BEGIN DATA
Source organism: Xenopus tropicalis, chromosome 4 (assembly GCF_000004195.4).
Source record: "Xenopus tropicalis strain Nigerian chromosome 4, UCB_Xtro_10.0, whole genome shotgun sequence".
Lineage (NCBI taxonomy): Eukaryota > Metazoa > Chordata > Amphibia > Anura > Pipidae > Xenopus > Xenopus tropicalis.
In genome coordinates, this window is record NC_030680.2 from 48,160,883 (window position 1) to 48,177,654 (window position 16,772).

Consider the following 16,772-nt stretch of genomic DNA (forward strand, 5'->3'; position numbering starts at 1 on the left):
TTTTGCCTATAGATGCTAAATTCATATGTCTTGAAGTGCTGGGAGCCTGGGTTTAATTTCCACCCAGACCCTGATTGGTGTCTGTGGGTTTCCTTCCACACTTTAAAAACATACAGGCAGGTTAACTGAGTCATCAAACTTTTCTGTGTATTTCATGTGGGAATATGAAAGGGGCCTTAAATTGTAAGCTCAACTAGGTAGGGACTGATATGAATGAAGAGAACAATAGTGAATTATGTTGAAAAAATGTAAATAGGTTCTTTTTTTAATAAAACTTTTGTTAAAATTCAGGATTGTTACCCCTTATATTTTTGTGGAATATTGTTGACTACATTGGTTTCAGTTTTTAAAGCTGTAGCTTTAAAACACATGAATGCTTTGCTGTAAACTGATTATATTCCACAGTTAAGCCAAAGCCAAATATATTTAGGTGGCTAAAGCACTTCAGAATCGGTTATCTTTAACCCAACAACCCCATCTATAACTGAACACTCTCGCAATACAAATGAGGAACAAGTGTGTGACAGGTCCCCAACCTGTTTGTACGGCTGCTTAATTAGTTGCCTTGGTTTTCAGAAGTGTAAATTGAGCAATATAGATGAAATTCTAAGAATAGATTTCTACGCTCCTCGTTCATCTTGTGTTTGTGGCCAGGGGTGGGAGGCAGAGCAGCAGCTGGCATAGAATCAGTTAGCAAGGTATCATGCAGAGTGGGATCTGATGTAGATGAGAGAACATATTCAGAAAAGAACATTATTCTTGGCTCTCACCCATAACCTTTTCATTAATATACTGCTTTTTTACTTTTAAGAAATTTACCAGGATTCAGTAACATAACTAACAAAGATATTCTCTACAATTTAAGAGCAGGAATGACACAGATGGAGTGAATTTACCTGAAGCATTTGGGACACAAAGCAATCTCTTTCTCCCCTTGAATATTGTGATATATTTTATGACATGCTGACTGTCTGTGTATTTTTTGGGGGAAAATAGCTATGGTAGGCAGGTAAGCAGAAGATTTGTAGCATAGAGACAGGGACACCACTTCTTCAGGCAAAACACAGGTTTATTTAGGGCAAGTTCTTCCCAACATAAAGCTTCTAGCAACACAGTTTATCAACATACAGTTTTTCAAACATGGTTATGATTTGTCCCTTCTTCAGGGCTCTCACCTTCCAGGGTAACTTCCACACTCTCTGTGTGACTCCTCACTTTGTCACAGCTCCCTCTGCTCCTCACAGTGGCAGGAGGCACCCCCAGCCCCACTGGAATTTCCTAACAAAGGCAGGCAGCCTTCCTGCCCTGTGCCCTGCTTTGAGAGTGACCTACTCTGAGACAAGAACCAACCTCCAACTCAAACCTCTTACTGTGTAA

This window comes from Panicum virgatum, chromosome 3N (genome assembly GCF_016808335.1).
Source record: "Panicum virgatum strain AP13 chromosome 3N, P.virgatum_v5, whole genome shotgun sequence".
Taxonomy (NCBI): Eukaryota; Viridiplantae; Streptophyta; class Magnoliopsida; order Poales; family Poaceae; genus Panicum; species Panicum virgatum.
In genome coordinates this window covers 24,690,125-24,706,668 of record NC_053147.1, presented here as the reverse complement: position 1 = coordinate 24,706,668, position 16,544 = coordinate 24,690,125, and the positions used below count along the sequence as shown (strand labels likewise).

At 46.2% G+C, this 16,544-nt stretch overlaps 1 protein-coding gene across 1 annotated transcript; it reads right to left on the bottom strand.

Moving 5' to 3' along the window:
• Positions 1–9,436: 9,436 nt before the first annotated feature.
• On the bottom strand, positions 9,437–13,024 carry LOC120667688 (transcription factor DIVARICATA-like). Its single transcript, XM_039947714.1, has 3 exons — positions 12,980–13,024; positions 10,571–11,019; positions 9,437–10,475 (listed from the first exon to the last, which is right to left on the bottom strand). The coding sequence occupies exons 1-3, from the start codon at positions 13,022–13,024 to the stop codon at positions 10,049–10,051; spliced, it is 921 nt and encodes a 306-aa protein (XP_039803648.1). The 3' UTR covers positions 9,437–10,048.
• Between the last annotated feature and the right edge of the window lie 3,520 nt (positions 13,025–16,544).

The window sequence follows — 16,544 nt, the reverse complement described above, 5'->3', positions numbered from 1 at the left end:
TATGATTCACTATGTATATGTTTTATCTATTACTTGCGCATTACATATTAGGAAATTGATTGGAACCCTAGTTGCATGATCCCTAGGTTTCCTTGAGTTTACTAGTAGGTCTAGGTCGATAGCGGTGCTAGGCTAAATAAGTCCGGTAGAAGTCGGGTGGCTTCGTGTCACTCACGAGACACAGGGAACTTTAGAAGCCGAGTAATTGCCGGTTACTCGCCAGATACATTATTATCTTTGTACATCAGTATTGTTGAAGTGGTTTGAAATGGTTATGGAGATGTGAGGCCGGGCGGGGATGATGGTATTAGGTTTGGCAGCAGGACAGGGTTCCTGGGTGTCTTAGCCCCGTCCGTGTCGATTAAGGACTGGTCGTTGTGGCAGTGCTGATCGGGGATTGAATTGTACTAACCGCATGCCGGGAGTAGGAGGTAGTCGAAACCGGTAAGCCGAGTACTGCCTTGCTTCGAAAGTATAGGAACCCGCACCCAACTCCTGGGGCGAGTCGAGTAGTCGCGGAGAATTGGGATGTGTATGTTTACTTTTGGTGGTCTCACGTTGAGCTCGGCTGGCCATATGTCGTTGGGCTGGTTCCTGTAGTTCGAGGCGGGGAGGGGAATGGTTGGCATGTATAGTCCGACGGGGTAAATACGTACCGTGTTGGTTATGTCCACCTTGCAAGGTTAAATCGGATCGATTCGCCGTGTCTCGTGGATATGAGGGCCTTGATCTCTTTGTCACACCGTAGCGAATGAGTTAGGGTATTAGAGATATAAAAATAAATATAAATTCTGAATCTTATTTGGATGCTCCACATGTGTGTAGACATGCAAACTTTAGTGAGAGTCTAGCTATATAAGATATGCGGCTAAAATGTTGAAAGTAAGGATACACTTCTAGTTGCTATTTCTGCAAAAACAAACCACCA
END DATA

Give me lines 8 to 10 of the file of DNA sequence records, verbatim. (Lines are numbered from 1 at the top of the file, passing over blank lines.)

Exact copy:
Source record: "Panicum virgatum strain AP13 chromosome 3N, P.virgatum_v5, whole genome shotgun sequence".
Taxonomy (NCBI): Eukaryota; Viridiplantae; Streptophyta; class Magnoliopsida; order Poales; family Poaceae; genus Panicum; species Panicum virgatum.
In genome coordinates this window covers 24,690,125-24,706,668 of record NC_053147.1, presented here as the reverse complement: position 1 = coordinate 24,706,668, position 16,544 = coordinate 24,690,125, and the positions used below count along the sequence as shown (strand labels likewise).